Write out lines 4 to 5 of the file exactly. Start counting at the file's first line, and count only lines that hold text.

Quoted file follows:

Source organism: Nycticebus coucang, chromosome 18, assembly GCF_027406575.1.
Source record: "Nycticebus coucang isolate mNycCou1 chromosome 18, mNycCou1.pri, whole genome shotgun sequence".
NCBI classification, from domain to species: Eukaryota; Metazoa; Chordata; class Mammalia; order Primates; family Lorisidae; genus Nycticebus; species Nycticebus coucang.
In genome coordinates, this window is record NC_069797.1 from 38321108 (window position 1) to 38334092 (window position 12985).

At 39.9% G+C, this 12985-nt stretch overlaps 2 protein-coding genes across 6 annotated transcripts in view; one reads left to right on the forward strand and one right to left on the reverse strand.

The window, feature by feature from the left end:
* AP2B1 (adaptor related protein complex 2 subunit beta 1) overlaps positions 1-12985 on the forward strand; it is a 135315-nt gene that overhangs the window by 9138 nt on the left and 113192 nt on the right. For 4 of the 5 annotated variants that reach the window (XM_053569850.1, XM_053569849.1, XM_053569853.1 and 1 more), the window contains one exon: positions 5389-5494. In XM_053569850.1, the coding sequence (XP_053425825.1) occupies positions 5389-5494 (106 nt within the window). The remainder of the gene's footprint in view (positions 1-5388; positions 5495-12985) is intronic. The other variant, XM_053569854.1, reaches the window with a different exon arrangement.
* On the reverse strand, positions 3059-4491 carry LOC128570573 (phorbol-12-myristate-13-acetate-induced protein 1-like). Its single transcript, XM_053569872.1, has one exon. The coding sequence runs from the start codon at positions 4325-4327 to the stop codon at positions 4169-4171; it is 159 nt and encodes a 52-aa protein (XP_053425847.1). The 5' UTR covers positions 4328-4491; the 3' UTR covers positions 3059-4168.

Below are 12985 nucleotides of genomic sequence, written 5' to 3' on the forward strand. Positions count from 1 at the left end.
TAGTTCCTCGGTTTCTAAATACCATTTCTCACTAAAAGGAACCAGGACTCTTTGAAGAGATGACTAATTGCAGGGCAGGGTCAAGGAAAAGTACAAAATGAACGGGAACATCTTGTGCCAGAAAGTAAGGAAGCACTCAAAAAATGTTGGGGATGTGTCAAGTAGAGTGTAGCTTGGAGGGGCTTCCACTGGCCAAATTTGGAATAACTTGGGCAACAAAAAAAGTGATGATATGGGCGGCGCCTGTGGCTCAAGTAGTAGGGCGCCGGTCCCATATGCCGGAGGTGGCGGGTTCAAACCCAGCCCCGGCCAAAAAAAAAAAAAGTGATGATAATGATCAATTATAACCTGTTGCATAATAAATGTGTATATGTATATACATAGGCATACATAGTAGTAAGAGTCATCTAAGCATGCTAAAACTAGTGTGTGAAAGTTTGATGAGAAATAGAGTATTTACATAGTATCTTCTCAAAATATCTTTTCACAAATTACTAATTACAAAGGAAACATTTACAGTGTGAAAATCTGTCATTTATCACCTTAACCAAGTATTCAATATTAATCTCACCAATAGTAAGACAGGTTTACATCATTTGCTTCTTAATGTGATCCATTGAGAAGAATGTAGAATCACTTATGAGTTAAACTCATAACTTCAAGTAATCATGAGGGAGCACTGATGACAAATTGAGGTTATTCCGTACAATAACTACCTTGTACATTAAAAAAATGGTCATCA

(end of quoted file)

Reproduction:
In genome coordinates, this window is record NC_069797.1 from 38321108 (window position 1) to 38334092 (window position 12985).

At 39.9% G+C, this 12985-nt stretch overlaps 2 protein-coding genes across 6 annotated transcripts in view; one reads left to right on the forward strand and one right to left on the reverse strand.